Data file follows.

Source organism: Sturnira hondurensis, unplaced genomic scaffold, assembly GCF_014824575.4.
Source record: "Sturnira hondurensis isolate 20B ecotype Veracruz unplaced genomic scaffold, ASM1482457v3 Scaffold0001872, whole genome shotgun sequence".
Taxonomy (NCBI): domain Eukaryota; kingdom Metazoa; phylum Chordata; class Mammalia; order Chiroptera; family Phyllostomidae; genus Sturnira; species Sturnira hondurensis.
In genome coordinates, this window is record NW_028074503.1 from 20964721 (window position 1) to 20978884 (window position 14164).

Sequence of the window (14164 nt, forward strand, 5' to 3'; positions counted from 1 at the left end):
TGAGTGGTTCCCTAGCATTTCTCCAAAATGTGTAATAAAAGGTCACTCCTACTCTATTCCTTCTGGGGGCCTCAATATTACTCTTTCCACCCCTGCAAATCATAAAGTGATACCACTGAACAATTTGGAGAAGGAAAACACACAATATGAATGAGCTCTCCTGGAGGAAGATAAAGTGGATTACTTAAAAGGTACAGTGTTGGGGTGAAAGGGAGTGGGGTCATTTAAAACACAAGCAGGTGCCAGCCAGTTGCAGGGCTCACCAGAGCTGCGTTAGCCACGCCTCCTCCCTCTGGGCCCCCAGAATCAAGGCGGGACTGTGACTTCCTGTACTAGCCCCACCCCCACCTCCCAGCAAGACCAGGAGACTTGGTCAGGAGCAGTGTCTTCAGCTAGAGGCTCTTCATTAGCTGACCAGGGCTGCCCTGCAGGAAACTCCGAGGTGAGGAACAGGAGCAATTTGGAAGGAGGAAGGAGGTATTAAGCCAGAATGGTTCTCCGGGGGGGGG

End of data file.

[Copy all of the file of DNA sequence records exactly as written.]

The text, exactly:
Source organism: Sturnira hondurensis, unplaced genomic scaffold, assembly GCF_014824575.4.
Source record: "Sturnira hondurensis isolate 20B ecotype Veracruz unplaced genomic scaffold, ASM1482457v3 Scaffold0001872, whole genome shotgun sequence".
Taxonomy (NCBI): domain Eukaryota; kingdom Metazoa; phylum Chordata; class Mammalia; order Chiroptera; family Phyllostomidae; genus Sturnira; species Sturnira hondurensis.
In genome coordinates, this window is record NW_028074503.1 from 20964721 (window position 1) to 20978884 (window position 14164).

Sequence of the window (14164 nt, forward strand, 5' to 3'; positions counted from 1 at the left end):
TGAGTGGTTCCCTAGCATTTCTCCAAAATGTGTAATAAAAGGTCACTCCTACTCTATTCCTTCTGGGGGCCTCAATATTACTCTTTCCACCCCTGCAAATCATAAAGTGATACCACTGAACAATTTGGAGAAGGAAAACACACAATATGAATGAGCTCTCCTGGAGGAAGATAAAGTGGATTACTTAAAAGGTACAGTGTTGGGGTGAAAGGGAGTGGGGTCATTTAAAACACAAGCAGGTGCCAGCCAGTTGCAGGGCTCACCAGAGCTGCGTTAGCCACGCCTCCTCCCTCTGGGCCCCCAGAATCAAGGCGGGACTGTGACTTCCTGTACTAGCCCCACCCCCACCTCCCAGCAAGACCAGGAGACTTGGTCAGGAGCAGTGTCTTCAGCTAGAGGCTCTTCATTAGCTGACCAGGGCTGCCCTGCAGGAAACTCCGAGGTGAGGAACAGGAGCAATTTGGAAGGAGGAAGGAGGTATTAAGCCAGAATGGTTCTCCGGGGGGGGG